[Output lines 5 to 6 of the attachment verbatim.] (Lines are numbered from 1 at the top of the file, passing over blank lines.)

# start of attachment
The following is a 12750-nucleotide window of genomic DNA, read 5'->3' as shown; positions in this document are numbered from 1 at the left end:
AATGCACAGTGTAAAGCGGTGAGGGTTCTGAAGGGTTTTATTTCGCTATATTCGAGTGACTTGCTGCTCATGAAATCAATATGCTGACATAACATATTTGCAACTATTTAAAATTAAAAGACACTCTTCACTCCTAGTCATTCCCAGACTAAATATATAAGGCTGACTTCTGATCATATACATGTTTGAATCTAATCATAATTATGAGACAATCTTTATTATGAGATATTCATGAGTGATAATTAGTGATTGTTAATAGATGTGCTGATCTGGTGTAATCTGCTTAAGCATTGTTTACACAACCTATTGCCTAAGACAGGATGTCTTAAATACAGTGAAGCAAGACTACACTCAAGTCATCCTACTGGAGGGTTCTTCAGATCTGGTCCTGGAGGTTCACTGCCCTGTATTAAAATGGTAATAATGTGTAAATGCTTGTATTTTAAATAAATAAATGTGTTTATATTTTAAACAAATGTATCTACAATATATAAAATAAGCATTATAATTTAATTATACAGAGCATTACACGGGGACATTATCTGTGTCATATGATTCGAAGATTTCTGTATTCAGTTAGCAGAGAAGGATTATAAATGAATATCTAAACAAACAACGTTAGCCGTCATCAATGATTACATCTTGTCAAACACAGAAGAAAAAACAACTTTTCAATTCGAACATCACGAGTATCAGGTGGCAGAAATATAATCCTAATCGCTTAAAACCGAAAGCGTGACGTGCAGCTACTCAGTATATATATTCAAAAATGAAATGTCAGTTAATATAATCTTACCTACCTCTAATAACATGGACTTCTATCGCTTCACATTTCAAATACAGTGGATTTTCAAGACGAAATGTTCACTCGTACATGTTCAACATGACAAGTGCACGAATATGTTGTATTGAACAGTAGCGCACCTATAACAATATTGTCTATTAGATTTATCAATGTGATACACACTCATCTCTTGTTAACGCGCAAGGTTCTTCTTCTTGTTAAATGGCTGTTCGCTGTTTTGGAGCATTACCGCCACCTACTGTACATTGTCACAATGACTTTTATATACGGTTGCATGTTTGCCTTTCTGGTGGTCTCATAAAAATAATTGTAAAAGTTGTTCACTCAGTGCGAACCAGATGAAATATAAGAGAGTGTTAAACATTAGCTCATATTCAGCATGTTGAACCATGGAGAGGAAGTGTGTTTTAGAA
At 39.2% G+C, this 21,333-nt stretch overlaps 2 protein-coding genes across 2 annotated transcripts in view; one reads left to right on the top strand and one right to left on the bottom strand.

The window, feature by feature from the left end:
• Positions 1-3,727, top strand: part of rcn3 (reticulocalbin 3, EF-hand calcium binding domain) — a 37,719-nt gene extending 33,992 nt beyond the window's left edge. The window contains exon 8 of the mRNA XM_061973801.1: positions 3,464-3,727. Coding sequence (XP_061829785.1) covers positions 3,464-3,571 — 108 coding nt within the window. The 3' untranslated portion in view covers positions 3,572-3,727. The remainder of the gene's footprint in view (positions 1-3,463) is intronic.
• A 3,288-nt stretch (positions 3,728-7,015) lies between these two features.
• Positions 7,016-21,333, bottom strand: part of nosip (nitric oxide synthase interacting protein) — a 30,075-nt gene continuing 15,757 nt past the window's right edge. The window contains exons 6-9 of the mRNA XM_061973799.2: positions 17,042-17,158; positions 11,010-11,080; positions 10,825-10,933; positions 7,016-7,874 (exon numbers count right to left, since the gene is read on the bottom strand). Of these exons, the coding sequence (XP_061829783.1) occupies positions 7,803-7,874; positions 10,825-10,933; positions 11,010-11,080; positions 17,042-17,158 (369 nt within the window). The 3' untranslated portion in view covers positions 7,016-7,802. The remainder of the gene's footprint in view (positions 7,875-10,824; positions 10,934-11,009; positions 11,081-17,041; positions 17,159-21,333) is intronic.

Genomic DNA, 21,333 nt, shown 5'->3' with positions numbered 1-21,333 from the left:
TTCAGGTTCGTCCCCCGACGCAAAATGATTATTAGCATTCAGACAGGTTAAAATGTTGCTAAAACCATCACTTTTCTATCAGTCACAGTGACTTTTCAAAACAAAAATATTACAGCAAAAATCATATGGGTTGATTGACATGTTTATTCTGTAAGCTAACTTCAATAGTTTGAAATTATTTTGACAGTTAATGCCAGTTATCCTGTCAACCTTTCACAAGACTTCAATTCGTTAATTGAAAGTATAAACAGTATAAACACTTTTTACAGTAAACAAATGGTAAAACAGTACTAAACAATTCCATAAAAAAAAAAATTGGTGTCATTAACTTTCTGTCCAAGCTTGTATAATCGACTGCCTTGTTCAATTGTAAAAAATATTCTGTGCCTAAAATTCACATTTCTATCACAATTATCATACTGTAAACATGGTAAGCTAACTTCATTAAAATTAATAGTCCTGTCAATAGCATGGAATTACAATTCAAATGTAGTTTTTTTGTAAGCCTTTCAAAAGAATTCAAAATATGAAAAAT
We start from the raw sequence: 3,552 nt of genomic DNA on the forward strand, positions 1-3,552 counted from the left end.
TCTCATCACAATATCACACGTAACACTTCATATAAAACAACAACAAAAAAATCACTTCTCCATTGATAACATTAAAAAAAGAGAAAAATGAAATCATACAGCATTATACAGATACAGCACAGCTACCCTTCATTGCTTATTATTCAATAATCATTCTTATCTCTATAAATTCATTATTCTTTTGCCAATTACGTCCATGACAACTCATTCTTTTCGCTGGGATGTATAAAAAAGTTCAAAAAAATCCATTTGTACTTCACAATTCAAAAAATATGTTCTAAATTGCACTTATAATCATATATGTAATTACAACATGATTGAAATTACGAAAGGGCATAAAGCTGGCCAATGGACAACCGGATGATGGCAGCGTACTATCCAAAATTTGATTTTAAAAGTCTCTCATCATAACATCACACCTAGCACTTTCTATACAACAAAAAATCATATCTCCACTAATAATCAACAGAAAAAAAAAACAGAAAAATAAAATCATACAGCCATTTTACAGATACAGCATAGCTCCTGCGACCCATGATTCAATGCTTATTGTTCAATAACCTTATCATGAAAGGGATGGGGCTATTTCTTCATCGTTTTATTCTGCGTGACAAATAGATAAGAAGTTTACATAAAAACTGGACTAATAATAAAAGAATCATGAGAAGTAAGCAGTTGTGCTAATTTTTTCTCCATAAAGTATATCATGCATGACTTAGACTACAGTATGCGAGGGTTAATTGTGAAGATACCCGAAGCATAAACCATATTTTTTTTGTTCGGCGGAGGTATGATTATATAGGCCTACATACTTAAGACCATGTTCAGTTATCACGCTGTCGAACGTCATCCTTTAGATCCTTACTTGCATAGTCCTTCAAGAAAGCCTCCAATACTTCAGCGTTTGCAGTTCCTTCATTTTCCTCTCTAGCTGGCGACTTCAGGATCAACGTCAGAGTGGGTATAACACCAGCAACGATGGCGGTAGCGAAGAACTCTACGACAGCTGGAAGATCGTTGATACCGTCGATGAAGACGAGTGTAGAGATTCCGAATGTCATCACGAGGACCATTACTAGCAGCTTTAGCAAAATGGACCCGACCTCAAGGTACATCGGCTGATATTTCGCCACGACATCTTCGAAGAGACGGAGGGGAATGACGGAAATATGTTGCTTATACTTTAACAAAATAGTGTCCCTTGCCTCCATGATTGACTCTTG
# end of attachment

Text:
• Positions 1-3,727, top strand: part of rcn3 (reticulocalbin 3, EF-hand calcium binding domain) — a 37,719-nt gene extending 33,992 nt beyond the window's left edge. The window contains exon 8 of the mRNA XM_061973801.1: positions 3,464-3,727. Coding sequence (XP_061829785.1) covers positions 3,464-3,571 — 108 coding nt within the window. The 3' untranslated portion in view covers positions 3,572-3,727. The remainder of the gene's footprint in view (positions 1-3,463) is intronic.
• A 3,288-nt stretch (positions 3,728-7,015) lies between these two features.